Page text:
And parents should know that just because a toy sits on a store shelf, that doesn't make it safe. U.S. PIRG reported finding some toys for children under 3 years of age with small parts but no warning label identifying the toys as a potential choking hazard.
Some toys can pose a hazard even if they meet the letter of the law. Last year, two small children suffocated when oversized, plastic toy nails sold with a play tool bench became lodged in their throats, U.S. PIRG said.
Toys containing tiny yet powerful magnets are raising new concerns among safety advocates.
A 2-year-old boy in Redmond, Wash., died in 2005 after ingesting magnets that had fallen out of plastic building blocks that the boy's 10-year-old brother was playing with. The magnets entered the boy's small intestine and then connected, twisting his intestine and forcing deadly bacteria into his bloodstream.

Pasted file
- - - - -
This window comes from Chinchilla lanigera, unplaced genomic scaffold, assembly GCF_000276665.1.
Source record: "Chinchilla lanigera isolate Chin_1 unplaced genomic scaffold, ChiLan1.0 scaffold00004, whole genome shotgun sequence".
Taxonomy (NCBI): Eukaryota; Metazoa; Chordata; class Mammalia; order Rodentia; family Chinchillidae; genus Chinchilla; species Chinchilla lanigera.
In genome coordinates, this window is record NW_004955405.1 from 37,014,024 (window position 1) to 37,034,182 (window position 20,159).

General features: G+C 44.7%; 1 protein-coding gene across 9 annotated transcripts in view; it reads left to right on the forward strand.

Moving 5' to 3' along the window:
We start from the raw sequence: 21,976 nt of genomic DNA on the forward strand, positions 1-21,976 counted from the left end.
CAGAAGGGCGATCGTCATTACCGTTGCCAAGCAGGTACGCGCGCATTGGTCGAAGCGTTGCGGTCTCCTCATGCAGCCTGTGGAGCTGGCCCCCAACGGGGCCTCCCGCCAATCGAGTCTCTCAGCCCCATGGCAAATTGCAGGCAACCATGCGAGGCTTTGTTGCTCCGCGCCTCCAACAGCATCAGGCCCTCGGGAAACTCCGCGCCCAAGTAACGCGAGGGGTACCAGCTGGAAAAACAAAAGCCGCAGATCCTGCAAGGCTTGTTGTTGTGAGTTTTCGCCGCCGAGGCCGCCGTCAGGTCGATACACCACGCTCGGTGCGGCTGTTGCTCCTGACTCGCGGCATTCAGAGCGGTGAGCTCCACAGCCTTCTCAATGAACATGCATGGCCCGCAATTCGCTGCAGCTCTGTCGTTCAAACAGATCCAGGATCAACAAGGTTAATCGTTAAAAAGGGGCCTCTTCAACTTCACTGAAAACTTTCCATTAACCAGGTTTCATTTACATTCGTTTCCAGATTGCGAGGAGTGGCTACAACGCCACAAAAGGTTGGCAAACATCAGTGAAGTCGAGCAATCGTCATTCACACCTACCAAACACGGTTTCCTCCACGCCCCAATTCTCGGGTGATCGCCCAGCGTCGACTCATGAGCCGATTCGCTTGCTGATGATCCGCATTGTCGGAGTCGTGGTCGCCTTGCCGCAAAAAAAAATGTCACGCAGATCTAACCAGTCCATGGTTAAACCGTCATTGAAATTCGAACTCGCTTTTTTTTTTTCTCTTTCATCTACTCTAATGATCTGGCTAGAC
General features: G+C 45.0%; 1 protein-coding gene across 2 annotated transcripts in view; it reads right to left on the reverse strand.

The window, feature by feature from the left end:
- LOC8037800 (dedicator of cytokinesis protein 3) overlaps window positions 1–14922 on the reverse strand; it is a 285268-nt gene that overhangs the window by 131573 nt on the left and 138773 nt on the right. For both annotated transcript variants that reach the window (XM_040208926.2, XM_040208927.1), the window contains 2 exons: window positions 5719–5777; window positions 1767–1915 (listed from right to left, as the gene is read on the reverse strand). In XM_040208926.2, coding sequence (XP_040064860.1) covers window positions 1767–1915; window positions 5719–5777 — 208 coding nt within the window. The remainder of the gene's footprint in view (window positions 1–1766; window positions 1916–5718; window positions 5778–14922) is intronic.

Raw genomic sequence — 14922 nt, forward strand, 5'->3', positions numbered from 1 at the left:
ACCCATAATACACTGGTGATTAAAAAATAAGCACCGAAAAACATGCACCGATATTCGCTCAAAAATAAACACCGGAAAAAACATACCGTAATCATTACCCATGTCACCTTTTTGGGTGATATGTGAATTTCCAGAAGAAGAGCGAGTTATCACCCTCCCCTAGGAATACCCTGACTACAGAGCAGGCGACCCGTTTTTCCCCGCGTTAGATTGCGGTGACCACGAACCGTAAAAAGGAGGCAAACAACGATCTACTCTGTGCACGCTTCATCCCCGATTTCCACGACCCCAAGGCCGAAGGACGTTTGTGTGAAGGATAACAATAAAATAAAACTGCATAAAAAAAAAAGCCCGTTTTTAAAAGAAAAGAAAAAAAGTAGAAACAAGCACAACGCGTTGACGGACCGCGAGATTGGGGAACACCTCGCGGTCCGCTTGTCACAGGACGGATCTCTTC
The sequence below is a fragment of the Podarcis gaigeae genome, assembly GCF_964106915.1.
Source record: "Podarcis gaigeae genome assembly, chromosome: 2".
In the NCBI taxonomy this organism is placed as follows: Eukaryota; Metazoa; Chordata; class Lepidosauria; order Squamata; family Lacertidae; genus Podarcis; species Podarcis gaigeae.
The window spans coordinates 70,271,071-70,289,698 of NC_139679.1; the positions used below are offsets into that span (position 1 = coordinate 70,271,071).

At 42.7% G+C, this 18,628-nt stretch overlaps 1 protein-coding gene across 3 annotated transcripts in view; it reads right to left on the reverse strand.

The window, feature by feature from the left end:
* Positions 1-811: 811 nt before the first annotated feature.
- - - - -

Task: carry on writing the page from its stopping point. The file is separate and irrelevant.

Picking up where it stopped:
"They're very powerful, tiny little cylinders," Mierzwinski said. "Several get trapped and can fold the intestine to cause a blockage."
One of the first things parents should consider when choosing a toy is whether their child is old enough to enjoy it properly.
"You want to buy toys that are age-appropriate and show children how to use them," Bradley said.
Prevent Blindness America offers these other suggestions:
"Any sort of toy weapon, that's just got eye injury written all over it," Bradley said.
Parents also should look for the letters "ASTM" on the toy's packaging. This means the product meets the national safety standards set by the American Society for Testing and
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